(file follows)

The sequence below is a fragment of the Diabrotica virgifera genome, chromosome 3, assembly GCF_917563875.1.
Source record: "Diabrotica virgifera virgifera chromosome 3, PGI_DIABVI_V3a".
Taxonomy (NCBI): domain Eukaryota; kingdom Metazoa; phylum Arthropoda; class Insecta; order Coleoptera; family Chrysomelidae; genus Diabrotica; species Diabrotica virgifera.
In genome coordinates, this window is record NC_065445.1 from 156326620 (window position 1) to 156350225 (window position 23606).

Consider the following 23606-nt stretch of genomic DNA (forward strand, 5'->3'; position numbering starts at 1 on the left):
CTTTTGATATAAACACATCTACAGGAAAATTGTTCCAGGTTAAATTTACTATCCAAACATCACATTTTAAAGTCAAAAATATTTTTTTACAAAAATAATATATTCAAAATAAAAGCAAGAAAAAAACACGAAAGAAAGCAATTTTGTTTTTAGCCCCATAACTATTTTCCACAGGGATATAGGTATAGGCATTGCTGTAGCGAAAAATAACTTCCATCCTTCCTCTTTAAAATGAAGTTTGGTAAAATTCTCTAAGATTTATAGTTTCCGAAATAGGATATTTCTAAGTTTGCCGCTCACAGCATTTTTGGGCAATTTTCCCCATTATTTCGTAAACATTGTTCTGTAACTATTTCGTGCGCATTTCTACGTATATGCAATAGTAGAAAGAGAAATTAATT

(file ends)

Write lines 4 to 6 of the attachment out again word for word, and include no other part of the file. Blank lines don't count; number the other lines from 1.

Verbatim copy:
In genome coordinates, this window is record NC_065445.1 from 156326620 (window position 1) to 156350225 (window position 23606).

Consider the following 23606-nt stretch of genomic DNA (forward strand, 5'->3'; position numbering starts at 1 on the left):
CTTTTGATATAAACACATCTACAGGAAAATTGTTCCAGGTTAAATTTACTATCCAAACATCACATTTTAAAGTCAAAAATATTTTTTTACAAAAATAATATATTCAAAATAAAAGCAAGAAAAAAACACGAAAGAAAGCAATTTTGTTTTTAGCCCCATAACTATTTTCCACAGGGATATAGGTATAGGCATTGCTGTAGCGAAAAATAACTTCCATCCTTCCTCTTTAAAATGAAGTTTGGTAAAATTCTCTAAGATTTATAGTTTCCGAAATAGGATATTTCTAAGTTTGCCGCTCACAGCATTTTTGGGCAATTTTCCCCATTATTTCGTAAACATTGTTCTGTAACTATTTCGTGCGCATTTCTACGTATATGCAATAGTAGAAAGAGAAATTAATT